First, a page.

Though not as uniform as when folks voted in person, online voting was still pretty brisk. And the winners are:

Most Creative, awarded a $5 Dunkin’ gift card, went to Katherine Eldridge for How the Grinch Stole Graduation! by Dr. Seuss (receiving 65 total votes)

Funniest/Punniest, also awarded a $5 Dunkin’ gift card, went to Mary Jackson for Pigs in Heaven by Barbara Kingsolver (receiving 40 total votes)

Overall Favorite, awarded a $10 Dunkin’ gift card, went to Jenny Simonsen for Winnie the Pooh by A.A. Milne (receiving 107 total votes)

Congratulations to our winners, and thank you to everyone who participated in our 10th Edible Books Festival! “I wasn’t really sure what to expect,” said Mary Jackson. “But we had the highest number of entries we have ever had! There was a lot voting and sharing on Facebook. I am very pleased with how it turned out.” If you haven’t already done so, be sure to take a look at all the entries on our Facebook event photo album.

New Books and Media Received (March 2020)

The following Books and DVDs (45 items) were received into the Library collection for both the Welshimer and Seminary Libraries through the Acquisitions Budget, endowments (Seminary), and by donation during March 2020.

Seminary Library

Discover the holy land: a travel guide to Israel and Jordan, 2020.

Philosophy, Psychology, Religion
1 Samuel by Ralph W. Klein, 1983.

1-2 Thessalonians, 1-2 Timothy, Titus, Philemon by Lee Gatiss and
Bradley G. Green, 2019.

Approaching the atonement: the reconciling work of Christ, 2020.

A boundless God: the Spirit according to the Old Testament, 2020.

Coming to our senses: body and spirit in the hidden history of the West, 2015.

In stone and story: early Christianity in the Roman world, 2020.

The McCabe reader, 2016.

Social Sciences
Healing racial trauma: the road to resilience, 2020.

New Testament Seminar
The best of the grammarians: Aristarchus of Samothrace on the Iliad, 2018.

Jewish-Christianity and the history of Judaism: collected essays, 2018.

The reception of Jesus in the first three centuries, 2020. [3 volumes]

Welshimer Library

Animated personalities: cartoon characters and stardom in American theatrical shorts, 2019.

Book of beasts: the bestiary in the medieval world, 2019.

Leonardo da Vinci: a closer look, 2019.

Monumental journey: the daguerreotypes of Girault de Prangey, 2019.

American sutra: a story of faith and freedom in the Second World War, 2019.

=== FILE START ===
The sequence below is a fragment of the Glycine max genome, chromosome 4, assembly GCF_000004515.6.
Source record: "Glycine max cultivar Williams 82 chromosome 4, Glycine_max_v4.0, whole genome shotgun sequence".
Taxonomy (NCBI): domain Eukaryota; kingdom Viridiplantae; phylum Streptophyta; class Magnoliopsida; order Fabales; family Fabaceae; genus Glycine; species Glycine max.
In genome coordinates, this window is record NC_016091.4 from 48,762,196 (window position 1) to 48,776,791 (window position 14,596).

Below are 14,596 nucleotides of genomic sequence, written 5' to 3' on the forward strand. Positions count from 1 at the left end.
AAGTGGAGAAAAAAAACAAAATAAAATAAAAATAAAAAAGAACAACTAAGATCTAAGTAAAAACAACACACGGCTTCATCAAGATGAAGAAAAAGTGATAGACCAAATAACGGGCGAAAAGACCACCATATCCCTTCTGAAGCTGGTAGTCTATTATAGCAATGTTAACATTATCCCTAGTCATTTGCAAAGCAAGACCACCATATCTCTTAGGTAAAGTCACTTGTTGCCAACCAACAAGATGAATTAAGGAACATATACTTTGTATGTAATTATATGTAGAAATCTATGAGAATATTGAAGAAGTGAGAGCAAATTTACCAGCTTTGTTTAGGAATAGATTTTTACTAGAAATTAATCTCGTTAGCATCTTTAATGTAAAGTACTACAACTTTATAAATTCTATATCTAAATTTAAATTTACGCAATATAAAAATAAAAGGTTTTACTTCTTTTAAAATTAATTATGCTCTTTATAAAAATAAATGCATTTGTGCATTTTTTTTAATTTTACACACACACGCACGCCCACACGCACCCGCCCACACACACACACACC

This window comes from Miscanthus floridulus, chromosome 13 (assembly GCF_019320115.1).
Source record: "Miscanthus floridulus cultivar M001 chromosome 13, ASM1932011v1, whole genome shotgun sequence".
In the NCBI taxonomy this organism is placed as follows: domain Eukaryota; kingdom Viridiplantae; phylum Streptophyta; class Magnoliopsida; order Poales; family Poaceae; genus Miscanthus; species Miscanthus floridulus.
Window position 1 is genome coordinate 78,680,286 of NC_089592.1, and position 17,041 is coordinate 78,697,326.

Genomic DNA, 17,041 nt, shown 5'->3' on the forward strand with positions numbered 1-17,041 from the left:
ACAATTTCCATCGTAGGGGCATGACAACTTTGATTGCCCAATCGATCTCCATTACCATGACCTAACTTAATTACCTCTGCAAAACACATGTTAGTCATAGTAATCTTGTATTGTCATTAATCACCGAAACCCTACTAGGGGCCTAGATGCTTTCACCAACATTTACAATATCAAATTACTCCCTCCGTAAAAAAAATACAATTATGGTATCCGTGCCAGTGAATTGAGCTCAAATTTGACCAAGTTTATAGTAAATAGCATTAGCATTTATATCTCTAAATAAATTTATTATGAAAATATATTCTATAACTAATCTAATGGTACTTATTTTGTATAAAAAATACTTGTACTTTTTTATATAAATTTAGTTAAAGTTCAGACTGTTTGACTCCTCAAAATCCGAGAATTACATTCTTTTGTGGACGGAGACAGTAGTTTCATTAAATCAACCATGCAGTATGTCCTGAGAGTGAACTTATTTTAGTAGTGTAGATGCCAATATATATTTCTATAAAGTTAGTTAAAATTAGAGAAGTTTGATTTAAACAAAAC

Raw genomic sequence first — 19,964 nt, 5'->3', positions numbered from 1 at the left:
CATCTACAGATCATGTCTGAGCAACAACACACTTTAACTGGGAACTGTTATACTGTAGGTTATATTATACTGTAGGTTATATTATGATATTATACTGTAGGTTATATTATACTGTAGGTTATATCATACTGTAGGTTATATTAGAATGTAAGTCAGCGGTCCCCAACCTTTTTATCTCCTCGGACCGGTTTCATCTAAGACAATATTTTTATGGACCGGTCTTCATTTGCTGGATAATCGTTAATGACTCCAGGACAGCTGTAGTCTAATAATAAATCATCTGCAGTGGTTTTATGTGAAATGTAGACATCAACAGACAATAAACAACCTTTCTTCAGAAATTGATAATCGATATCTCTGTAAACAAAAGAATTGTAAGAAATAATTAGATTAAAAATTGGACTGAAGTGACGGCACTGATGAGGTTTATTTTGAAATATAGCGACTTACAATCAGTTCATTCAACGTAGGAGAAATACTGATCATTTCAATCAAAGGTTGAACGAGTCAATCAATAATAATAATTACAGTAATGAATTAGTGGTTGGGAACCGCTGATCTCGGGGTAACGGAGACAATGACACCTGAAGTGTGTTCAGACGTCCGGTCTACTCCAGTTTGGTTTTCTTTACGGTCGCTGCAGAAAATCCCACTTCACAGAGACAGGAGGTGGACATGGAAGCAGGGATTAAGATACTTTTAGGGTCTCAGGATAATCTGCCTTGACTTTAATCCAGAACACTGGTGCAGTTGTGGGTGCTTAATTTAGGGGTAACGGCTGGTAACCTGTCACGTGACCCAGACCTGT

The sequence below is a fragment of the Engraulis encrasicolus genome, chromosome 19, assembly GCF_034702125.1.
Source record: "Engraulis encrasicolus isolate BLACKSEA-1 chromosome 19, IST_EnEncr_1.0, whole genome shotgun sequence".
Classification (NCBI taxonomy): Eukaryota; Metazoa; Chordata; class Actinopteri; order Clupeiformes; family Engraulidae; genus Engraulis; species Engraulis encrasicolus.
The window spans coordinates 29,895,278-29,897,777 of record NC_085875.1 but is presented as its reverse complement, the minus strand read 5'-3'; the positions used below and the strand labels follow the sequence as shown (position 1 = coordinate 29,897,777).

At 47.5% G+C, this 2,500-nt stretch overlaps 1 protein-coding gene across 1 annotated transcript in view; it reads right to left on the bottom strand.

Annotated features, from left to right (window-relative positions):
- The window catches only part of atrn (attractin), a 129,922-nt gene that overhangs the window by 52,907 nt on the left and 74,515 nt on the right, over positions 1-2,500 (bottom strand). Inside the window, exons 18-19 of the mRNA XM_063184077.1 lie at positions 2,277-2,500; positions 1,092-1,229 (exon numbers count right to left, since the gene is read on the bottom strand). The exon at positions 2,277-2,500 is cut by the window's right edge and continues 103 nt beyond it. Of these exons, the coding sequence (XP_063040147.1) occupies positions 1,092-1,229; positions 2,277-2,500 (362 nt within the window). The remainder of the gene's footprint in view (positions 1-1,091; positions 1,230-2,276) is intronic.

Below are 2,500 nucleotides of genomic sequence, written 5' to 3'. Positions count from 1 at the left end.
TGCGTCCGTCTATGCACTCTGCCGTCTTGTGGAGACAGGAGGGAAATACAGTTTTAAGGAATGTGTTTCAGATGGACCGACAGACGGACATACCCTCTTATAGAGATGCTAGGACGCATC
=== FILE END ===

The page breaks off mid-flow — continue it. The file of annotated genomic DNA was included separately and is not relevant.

Covenant brothers: Evangelicals, Jews, and U.S.-Israeli relations, 2019.

How to hide an empire: a history of the greater United States, 2020.

The hundred years’ war on Palestine: a history of settler colonialism and resistance, 1917-2017, 2020.

March. Book three, 2016.

March. Book two, 2015.

Overground railroad: the Green Book and the roots of Black travel in America, 2020.

Separate: the story of Plessy v. Ferguson, and America’s journey from slavery to segregation, 2020.

Wilmington’s lie: the murderous coup of 1898 and the rise of white supremacy, 2020.

Language, Literature, and Film
Allegories of the Anthropocene, 2019.

Chaucer and religious controversies in the medieval and early modern eras, 2019.

History and film: a tale of two disciplines, 2019.

The Hollywood Jim Crow: the racial politics of the movie industry, 2019. 

Military Science
The bomb: presidents, generals, and the secret history of nuclear war, 2020. 

Big deal: Bob Fosse and dance in the American musical, 2020.

Charles Ives and his world, 1996.

Music in the Medieval West, 2014.

Philosophy and Religion
Explaining evil: four views, 2019.

Hard questions: facing the problems of life, 2019.

Mindfulness: ancient wisdom meets modern psychology, 2019.

Nietzsche’s The gay science: an introduction, 2019.

Silence: a social history of one of the least understood elements of our lives, 2019.

Political Science
Discourse and truth and Parrēsia, 2019.

Nature’s mutiny: how the little ice age of the long seventeenth century transformed the west… and shaped the present, 2020.

Social Sciences
Policing the open road: how cars transformed American freedom, 2019.

How knowledge moves: writing the transnational history of science and technology, 2019.

Ben-Hur: a tale of the Christ, 2011.

Donated Gift Items to the Milligan Libraries
The age of illusions : how America squandered its Cold War victory, 2020.

Tennessee blue book, 2018-2019.



Milligan Libraries links to Internet Archive’s National Emergency Library

Milligan Libraries has created a link to Internet Archive’s National Emergency Library from our website homepage. The National Emergency Library was launched to support student learning at home, as schools and libraries have been forced to closed due to the COVID-19 pandemic.

In addition to the over 2.5 million openly available public domain texts that reside on Internet Archive’s servers, the National Emergency Library contains over 1.4 million digitized books that are still under copyright protection—including nearly 480,000 titles published since 2000.

The National Emergency Library is built on Internet Archive’s Open Library, which makes single copies of books in this collection available to be borrowed for a 14-day checkout period. As an analogy to a physical book that gets checked out from a physical library, a checked out book is not available for anyone else to borrow until the copy is “returned.” Persons wanting a book that is checked out must join a waitlist.

What Internet Archive has done for this national emergency is suspend the waitlist limitation until at least June 30, 2020. This effectively means that there are now an unlimited number of copies for each book in the collection. Here is a screenshot of the National Emergency Library’s homepage:

Borrowing books is a simple process. Search for titles, authors, or subjects from the search box in the left sidebar. When you find a book of interest, click the “Borrow” button under the book cover. This brings up the Internet Archive book viewer and bibliographic record information. Initially, the viewer shows you a limited preview. You need to create a user account to actually borrow the book.